Dec 2015 Maintenance Releases

I am currently busy with an entirely unrelated project but found the time this weekend to hammer out fixes for few issues that were brought to my attention with classic EBXL builds. These updates are in testing and will be published to Curse once I receive confirmation from the affected users that everything works for them.

Until then, I’m going to post them here.

MC 1.6.4 – EBXL 3.15.9 (rc)

  • Fixed log renderer registration to avoid some issues when running on servers.
Download: ExtrabiomesXL-1.6.4-3.15.9.jar (775.2 KB)

MC 1.7.10 – EBXL 3.16.4 (rc)

  • Fixed name generation for certain leaf blocks. The old (lazy/broken) behavior was causing problems with Veinminer, Factorization, and probably other mods.
  • Moved stack trace logging when an unfamiliar build of IC2 is detected.
Download: extrabiomesxl_1.7.10-3.16.4.jar (869.9 KB)

DevBlog: Strawberry Compatibility Notes

Well, it’s been two months since I last updated everyone here, and that’s largely because it’s been too long since I’ve made any progress worth showing. I’d gotten caught up trying to fix a rendering bug with Carnivora’s next release that cost me about a week and fried my brain for modding for a month. I’ve also been involved in discussions with other modders about some things that will only be announced if they start to pan out (but shouldn’t be eating actual development time from me).

And it’s HOT outside.

For those of you who don’t live in warm climates, I cannot begin to explain the mental toll 100F can take on a person. Especially a person who’s air conditioning is on the fritz 😉

And I’ve been distracted playing Persona 3… 😛

BUT! We do have progress on the mod.


Sorry for the extremely ugly screenshot, but the point is that EBXS Meadows does in fact have strawberries now – and the next build I release will make them available to people.

I’ve completely rewritten the way crops are handled, which should make different plant types easier to manage and more consistent in the future. Hopefully I’ll actually be able to knock out onions quickly now 🙂

I am also making wild crop spawning completely configurable. This is one place I really let people down in the original EBXL release – Strawberries were hard-coded to spawn in certain biomes and had non-configurable spawn density. That is going to change.

In the new release, it will be possible to not only add a new biome to the approved list for wild crops, but it will also be possible to configure the patch size. We will have the same default size and patch frequency as before, but all of these numbers will be tweakable.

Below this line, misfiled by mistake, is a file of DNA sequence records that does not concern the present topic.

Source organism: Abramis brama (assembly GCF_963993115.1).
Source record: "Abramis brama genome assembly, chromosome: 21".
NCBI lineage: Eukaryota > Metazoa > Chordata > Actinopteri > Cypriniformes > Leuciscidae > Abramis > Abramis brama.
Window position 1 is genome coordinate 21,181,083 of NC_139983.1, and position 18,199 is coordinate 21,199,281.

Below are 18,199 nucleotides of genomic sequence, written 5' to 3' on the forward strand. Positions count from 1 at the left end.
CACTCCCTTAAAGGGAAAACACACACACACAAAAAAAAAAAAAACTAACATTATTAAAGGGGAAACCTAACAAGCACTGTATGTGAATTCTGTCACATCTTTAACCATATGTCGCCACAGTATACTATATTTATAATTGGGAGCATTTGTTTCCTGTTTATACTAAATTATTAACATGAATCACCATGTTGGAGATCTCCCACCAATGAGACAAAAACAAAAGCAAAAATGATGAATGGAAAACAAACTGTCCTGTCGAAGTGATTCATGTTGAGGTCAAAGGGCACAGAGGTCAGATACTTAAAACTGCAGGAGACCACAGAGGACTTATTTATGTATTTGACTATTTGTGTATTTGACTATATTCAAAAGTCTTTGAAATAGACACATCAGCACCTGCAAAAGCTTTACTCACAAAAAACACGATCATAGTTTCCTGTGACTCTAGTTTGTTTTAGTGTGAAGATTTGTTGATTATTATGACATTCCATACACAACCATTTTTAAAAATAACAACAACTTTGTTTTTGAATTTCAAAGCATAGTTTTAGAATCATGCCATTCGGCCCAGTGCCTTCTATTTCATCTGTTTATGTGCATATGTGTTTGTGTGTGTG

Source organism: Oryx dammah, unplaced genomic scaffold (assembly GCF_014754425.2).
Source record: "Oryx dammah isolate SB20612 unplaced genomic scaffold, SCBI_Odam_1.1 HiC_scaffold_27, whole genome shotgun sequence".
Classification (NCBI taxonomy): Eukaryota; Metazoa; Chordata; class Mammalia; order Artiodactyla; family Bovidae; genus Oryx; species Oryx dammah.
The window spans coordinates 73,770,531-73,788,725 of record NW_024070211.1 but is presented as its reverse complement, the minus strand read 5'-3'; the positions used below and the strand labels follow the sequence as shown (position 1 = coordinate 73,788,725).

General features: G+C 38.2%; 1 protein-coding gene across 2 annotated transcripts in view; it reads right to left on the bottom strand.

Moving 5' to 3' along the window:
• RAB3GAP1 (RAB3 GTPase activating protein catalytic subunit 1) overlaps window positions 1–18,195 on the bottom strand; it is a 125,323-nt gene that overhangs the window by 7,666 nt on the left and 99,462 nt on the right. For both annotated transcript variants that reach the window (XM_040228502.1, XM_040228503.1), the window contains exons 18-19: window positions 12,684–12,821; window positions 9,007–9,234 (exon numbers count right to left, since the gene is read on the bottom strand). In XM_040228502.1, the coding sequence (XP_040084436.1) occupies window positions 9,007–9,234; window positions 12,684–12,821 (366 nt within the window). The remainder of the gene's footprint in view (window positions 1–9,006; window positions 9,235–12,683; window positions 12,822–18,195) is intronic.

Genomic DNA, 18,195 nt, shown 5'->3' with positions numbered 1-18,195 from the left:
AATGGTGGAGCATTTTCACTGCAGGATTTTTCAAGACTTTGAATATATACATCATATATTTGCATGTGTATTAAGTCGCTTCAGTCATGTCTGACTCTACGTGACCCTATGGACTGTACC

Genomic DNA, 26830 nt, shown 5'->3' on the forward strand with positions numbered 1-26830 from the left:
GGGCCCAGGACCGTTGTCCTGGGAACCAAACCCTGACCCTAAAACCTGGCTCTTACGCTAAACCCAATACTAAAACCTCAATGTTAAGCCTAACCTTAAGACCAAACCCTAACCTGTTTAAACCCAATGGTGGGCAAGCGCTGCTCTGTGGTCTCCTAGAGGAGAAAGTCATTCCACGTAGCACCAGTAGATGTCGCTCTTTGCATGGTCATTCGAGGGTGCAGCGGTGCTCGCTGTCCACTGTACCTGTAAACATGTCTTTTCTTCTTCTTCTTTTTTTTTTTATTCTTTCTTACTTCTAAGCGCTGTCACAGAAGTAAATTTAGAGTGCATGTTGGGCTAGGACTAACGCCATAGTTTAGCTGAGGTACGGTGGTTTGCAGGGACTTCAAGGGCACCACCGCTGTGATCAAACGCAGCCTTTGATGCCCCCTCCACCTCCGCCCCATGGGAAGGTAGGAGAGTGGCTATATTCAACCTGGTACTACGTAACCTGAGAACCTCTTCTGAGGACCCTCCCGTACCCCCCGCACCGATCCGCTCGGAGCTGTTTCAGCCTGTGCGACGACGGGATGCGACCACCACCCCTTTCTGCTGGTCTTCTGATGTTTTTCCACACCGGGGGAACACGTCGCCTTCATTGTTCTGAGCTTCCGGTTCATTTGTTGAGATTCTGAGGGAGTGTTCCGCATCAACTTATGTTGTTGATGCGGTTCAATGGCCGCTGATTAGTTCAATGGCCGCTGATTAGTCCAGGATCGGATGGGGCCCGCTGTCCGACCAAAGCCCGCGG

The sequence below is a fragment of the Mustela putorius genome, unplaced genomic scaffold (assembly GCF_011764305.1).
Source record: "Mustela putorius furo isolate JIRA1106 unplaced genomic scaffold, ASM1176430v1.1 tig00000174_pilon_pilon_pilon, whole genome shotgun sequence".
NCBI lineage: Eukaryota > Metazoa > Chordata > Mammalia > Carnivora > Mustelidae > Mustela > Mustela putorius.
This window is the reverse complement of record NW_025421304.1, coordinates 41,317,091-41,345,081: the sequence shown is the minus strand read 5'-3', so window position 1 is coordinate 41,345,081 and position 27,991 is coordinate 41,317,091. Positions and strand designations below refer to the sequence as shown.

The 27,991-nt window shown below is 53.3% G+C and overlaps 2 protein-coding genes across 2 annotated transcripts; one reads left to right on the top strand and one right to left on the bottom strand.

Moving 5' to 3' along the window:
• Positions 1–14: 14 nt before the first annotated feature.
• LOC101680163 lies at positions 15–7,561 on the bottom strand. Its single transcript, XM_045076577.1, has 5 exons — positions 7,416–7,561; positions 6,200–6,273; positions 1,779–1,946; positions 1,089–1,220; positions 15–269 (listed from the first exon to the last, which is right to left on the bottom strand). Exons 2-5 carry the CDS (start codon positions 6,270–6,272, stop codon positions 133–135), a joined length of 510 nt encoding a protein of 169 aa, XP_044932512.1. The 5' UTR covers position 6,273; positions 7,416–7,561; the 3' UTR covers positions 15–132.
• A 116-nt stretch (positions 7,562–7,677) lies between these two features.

OreDict Conventions

On that note, the subject of ore dictionary names for crops has come up on the forum thread, and is worth addressing generally.

We have always tried to maintain as much compatibility as possible with other mods. It’s a thing that matters to me. When it comes to crop mods, there really aren’t very many options out there. The main mod in question is of course Pam’s Harvestcraft. I’ve worked with Pam in the past to help her improve mod compatibility, and I play with her mod more often than not.

So when one of my mods introduces a food item to the game, you can be certain it is going to be as compatible with Harvestcraft as I can possibly make it. You can use Extrabiomes strawberries in her recipes, you can use Carnivora calamari in them, etc… Pam has a very consistent pattern for her ore dictionary naming, and I match it for this reason.

Not everyone agrees with this naming scheme, however. 10pak, the author of the wonderful Plant MegaPack mod (which we totally recommend), has a different opinion. PMP’s strawberries register themselves as “foodStrawberry” and HC’s strawberries register themselves as “cropStrawberry”.

10pak’s blog post asserts that this is because a “published standard” says to do it that way. I’d normally want to agree with him… but I can’t for the following reasons:

  • The “standard” in question is a wiki page maintained by the community at large.
  • The argument that “other mods were here first” should carry weight. The whole point of the ore dictionary is cross-mod compatibility. Precedent really should matter.
  • His interpretation of the wiki post is flawed. According to the post, Forge itself registers potatoes and carrots as “cropPotato” and “cropCarrot”, not as “foodPotato” or “foodCarrot”.

There is, unfortunately, not any sort of formal standards committee for this sort of thing. The closest thing we have is the community of developers using the api’s in question and you’ll never get all of us into a room together to hash things out. The wiki page he’s hinging his decision to refuse compatibility with everyone else on is maintained by random community members whose names I don’t personally recognize. I’m not going to judge their opinions as superior to that of the actual established standard usage – even if that’s what they were saying.

So, in the future, I will continue to register strawberries as “cropStrawberry”. This agrees with Forge’s usage as well as that of the majority of food mods out there.

However, while I disagree with 10pak’s decision, I can respect it. In an attempt to extend compatibility in both directions and support PMP, I will also provide a configuration option to also register crops as “food”. The ore dictionary doesn’t care. The only downside to registering something with multiple names is that most unifying mechanics won’t combine stacks of items unless all of their ore dictionary names match, but that’s a small price to pay for making everyone’s plants get along better.